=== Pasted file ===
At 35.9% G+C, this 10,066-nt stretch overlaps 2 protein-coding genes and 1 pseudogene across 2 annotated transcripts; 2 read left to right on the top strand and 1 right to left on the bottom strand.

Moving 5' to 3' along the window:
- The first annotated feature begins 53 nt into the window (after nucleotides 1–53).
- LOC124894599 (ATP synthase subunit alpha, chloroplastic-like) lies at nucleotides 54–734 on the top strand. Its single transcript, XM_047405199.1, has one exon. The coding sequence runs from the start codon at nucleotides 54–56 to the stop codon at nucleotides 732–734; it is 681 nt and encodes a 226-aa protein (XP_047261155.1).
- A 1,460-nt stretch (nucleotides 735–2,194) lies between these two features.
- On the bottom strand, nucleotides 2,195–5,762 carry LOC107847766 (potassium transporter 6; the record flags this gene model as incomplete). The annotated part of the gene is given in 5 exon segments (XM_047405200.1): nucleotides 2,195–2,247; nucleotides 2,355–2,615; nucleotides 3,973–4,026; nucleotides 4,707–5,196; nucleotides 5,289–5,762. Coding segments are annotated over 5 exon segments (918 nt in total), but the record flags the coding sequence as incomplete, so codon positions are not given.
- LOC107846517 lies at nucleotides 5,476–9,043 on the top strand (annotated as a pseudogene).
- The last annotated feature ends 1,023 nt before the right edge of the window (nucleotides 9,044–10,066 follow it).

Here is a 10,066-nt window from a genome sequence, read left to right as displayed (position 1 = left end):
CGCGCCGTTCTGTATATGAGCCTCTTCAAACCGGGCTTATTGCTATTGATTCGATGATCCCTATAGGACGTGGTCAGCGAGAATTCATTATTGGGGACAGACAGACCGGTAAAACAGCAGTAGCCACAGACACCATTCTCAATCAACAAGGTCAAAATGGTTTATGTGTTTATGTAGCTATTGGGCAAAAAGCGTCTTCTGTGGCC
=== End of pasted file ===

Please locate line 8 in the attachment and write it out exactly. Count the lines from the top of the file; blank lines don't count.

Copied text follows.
- The last annotated feature ends 1,023 nt before the right edge of the window (nucleotides 9,044–10,066 follow it).